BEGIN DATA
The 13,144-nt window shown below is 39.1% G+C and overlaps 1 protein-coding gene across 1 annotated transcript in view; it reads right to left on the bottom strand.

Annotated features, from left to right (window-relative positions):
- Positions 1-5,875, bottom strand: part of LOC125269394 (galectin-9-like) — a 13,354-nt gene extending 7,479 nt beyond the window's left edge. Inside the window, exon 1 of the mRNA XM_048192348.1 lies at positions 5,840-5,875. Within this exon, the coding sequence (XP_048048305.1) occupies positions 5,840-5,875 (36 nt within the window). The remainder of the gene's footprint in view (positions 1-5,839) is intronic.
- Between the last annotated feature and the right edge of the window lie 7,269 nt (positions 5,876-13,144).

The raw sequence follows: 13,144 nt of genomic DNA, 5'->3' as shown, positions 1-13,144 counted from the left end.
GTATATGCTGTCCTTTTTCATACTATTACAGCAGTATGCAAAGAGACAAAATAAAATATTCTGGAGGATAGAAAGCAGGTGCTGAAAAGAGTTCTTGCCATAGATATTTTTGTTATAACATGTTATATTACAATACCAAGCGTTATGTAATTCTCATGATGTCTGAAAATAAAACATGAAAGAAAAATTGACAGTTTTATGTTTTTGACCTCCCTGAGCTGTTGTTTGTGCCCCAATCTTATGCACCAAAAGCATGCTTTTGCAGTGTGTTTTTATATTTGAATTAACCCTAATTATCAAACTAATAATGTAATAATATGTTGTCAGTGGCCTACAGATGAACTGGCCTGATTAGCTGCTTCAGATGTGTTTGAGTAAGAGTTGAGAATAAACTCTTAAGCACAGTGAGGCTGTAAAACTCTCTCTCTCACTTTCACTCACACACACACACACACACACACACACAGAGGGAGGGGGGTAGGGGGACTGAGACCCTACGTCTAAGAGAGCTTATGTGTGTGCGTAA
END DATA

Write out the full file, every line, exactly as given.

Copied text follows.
The 13,144-nt window shown below is 39.1% G+C and overlaps 1 protein-coding gene across 1 annotated transcript in view; it reads right to left on the bottom strand.

Annotated features, from left to right (window-relative positions):
- Positions 1-5,875, bottom strand: part of LOC125269394 (galectin-9-like) — a 13,354-nt gene extending 7,479 nt beyond the window's left edge. Inside the window, exon 1 of the mRNA XM_048192348.1 lies at positions 5,840-5,875. Within this exon, the coding sequence (XP_048048305.1) occupies positions 5,840-5,875 (36 nt within the window). The remainder of the gene's footprint in view (positions 1-5,839) is intronic.
- Between the last annotated feature and the right edge of the window lie 7,269 nt (positions 5,876-13,144).

The raw sequence follows: 13,144 nt of genomic DNA, 5'->3' as shown, positions 1-13,144 counted from the left end.
GTATATGCTGTCCTTTTTCATACTATTACAGCAGTATGCAAAGAGACAAAATAAAATATTCTGGAGGATAGAAAGCAGGTGCTGAAAAGAGTTCTTGCCATAGATATTTTTGTTATAACATGTTATATTACAATACCAAGCGTTATGTAATTCTCATGATGTCTGAAAATAAAACATGAAAGAAAAATTGACAGTTTTATGTTTTTGACCTCCCTGAGCTGTTGTTTGTGCCCCAATCTTATGCACCAAAAGCATGCTTTTGCAGTGTGTTTTTATATTTGAATTAACCCTAATTATCAAACTAATAATGTAATAATATGTTGTCAGTGGCCTACAGATGAACTGGCCTGATTAGCTGCTTCAGATGTGTTTGAGTAAGAGTTGAGAATAAACTCTTAAGCACAGTGAGGCTGTAAAACTCTCTCTCTCACTTTCACTCACACACACACACACACACACACACACAGAGGGAGGGGGGTAGGGGGACTGAGACCCTACGTCTAAGAGAGCTTATGTGTGTGCGTAA